Apple (NASDAQ: AAPL) stock price trading rebounded amid the White House $2trn stimulus package this week but its shares face stiff pressure to fully recover from the coronavirus selloff due to a potential delay of its 5G iPhone launch this fall.
The tech giant is understood to be considering “months” of delay to the release of the new smartphone because the health emergency threatens to sap demand and disrupt its product-development schedule, reported Nikkei earlier this week, citing three unnamed people familiar with the matter.
One source it quoted said: “Supply chain constraint aside, Apple is concerned that the current situation would significantly lower consumer appetite to upgrade their phones, which could lead to a tame reception of the first 5G iPhone.”
The California-based firm has held a number of internal talks about the launch, and is likely to make a final decision around May, said another source.
The firm targets making 100 million of the new device this year. Its iPhones account for more than half of the company’s revenue.
Wedbush analyst Daniel Ives said 5G iPhone launch in September or October is extremely unlikely. He sets a 10-15% chance for an iPhone launch by the end of the third quarter. Meanwhile, JPMorgan anticipates delay to be no longer than one to two months. “Delay in US 5G network buildout with the current lock-downs is possibly the main risk for a meaningful push-out in 5G iPhone launches,” JPMorgan analysts wrote.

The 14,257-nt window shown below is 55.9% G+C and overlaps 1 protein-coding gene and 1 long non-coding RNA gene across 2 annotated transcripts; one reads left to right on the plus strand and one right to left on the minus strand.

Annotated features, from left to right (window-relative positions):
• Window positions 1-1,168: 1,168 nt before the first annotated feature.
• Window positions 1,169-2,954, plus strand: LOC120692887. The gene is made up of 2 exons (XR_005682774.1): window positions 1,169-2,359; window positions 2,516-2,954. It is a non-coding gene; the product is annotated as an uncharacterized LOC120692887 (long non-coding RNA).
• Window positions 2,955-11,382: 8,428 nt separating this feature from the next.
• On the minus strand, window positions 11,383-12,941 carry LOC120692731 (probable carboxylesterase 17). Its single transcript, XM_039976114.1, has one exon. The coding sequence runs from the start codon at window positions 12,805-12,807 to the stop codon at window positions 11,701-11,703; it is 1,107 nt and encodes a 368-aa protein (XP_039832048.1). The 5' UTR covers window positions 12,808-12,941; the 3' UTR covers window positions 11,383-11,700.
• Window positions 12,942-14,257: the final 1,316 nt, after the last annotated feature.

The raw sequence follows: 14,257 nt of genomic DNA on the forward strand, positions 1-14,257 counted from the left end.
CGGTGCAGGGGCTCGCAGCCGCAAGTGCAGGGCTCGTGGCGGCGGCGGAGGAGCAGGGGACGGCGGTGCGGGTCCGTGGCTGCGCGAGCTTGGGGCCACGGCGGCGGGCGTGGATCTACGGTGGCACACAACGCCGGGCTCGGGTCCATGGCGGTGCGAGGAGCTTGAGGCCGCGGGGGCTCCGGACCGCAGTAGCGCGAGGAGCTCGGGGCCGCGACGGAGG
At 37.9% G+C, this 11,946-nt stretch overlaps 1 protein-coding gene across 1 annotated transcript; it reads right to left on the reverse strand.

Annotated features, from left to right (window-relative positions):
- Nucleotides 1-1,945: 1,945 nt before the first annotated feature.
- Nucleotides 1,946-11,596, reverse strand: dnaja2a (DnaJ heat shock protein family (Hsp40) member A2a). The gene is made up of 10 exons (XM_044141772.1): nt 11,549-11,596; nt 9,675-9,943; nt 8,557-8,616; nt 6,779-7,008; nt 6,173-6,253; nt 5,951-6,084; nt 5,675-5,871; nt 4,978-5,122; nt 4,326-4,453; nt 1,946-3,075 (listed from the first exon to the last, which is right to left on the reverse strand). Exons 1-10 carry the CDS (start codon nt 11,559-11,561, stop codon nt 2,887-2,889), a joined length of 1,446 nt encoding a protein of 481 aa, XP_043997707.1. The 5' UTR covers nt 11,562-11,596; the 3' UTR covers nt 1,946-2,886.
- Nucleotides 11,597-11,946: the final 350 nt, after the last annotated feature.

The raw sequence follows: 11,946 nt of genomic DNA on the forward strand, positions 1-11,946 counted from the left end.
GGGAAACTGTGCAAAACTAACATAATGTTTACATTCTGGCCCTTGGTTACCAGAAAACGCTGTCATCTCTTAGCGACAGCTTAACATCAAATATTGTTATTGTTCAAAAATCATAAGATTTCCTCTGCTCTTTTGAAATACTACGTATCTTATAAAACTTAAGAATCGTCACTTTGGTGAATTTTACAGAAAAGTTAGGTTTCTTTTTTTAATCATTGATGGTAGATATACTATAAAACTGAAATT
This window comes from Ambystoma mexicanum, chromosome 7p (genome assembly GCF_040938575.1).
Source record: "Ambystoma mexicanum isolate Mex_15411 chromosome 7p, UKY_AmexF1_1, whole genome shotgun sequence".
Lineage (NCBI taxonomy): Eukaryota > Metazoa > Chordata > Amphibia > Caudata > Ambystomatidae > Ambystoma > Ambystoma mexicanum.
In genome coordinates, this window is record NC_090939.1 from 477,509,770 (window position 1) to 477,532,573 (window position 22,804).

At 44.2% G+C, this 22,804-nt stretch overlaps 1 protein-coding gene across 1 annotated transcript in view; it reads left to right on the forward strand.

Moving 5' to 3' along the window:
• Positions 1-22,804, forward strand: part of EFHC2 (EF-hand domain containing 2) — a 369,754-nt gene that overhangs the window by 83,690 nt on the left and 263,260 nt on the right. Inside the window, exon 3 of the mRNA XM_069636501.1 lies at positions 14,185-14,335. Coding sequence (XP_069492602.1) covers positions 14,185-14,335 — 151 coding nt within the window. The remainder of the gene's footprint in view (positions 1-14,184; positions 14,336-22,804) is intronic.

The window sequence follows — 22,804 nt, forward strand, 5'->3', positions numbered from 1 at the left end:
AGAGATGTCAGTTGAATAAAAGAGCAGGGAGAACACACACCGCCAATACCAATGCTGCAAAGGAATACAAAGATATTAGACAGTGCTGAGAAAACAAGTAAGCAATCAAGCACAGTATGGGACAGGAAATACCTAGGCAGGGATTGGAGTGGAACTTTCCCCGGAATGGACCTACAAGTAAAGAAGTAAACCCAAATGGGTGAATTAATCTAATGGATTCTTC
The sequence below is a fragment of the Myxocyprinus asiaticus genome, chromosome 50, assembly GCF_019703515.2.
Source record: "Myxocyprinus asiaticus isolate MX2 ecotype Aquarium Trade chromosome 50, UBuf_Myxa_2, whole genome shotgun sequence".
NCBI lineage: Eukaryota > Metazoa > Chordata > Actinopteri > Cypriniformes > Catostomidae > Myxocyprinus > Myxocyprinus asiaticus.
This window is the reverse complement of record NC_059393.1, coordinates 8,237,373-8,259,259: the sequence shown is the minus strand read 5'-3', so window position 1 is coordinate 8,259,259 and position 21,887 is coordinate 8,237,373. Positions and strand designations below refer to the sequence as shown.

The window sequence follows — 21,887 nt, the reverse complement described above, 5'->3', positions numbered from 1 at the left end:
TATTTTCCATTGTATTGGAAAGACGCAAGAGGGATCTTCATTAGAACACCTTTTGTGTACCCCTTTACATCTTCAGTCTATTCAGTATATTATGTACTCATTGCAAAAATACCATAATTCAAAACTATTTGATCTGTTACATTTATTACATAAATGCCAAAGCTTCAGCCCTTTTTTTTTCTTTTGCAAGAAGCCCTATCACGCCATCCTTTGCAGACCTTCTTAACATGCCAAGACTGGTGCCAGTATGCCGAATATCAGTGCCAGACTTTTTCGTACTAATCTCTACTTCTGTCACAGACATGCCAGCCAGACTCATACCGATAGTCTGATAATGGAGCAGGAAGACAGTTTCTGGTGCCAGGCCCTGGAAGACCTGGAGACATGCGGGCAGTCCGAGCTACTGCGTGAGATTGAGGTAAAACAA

Apple stock price is currently trading around $260 but analysts are seeing limited upside in the coming days. Bank of America slashed Apple stock price target to $300 for this year and Piper Sandler cuts its target to $260. Apple’s record stock price is an intraday high of $237.64 set on 11 October 2019, which valued the business at close to $1.07trn.
Besides a new iPhone launch, the lower than expected financial performance could also negatively impact Apple’s share price. Smartphone shipments around the world plunged 38% annually in February, while the outlook for March and April is bleaker than February numbers because of lockdowns across Europe, Asia, and America, according to a new report from Strategy Analytics.
Idaho-based Micron Technology, the storage and memory giant, hinted slowing demand from smartphones and consumer electronics customers. Its chief executive officer Sanjay Mehrotra said they are experiencing strong demand for devices that support remote work with declines in consumer electronics and smartphones.